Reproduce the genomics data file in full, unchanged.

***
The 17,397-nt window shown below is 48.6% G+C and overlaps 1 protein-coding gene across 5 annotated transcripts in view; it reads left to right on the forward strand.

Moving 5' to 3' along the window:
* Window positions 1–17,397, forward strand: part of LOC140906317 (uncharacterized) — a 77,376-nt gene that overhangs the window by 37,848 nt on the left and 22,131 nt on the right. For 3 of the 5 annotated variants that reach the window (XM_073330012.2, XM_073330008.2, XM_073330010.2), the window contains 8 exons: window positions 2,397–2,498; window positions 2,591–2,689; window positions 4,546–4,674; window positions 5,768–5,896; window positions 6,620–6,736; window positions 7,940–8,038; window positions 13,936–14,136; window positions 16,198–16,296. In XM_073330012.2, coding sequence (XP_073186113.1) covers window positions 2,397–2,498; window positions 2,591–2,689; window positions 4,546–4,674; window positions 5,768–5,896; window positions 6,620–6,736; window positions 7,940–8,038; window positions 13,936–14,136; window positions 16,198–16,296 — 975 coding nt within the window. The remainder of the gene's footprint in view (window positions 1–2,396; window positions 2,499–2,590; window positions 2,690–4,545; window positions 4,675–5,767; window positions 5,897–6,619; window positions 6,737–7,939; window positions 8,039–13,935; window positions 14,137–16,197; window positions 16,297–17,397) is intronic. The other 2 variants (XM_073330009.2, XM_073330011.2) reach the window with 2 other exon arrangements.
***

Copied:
The 17,397-nt window shown below is 48.6% G+C and overlaps 1 protein-coding gene across 5 annotated transcripts in view; it reads left to right on the forward strand.

Moving 5' to 3' along the window:
* Window positions 1–17,397, forward strand: part of LOC140906317 (uncharacterized) — a 77,376-nt gene that overhangs the window by 37,848 nt on the left and 22,131 nt on the right. For 3 of the 5 annotated variants that reach the window (XM_073330012.2, XM_073330008.2, XM_073330010.2), the window contains 8 exons: window positions 2,397–2,498; window positions 2,591–2,689; window positions 4,546–4,674; window positions 5,768–5,896; window positions 6,620–6,736; window positions 7,940–8,038; window positions 13,936–14,136; window positions 16,198–16,296. In XM_073330012.2, coding sequence (XP_073186113.1) covers window positions 2,397–2,498; window positions 2,591–2,689; window positions 4,546–4,674; window positions 5,768–5,896; window positions 6,620–6,736; window positions 7,940–8,038; window positions 13,936–14,136; window positions 16,198–16,296 — 975 coding nt within the window. The remainder of the gene's footprint in view (window positions 1–2,396; window positions 2,499–2,590; window positions 2,690–4,545; window positions 4,675–5,767; window positions 5,897–6,619; window positions 6,737–7,939; window positions 8,039–13,935; window positions 14,137–16,197; window positions 16,297–17,397) is intronic. The other 2 variants (XM_073330009.2, XM_073330011.2) reach the window with 2 other exon arrangements.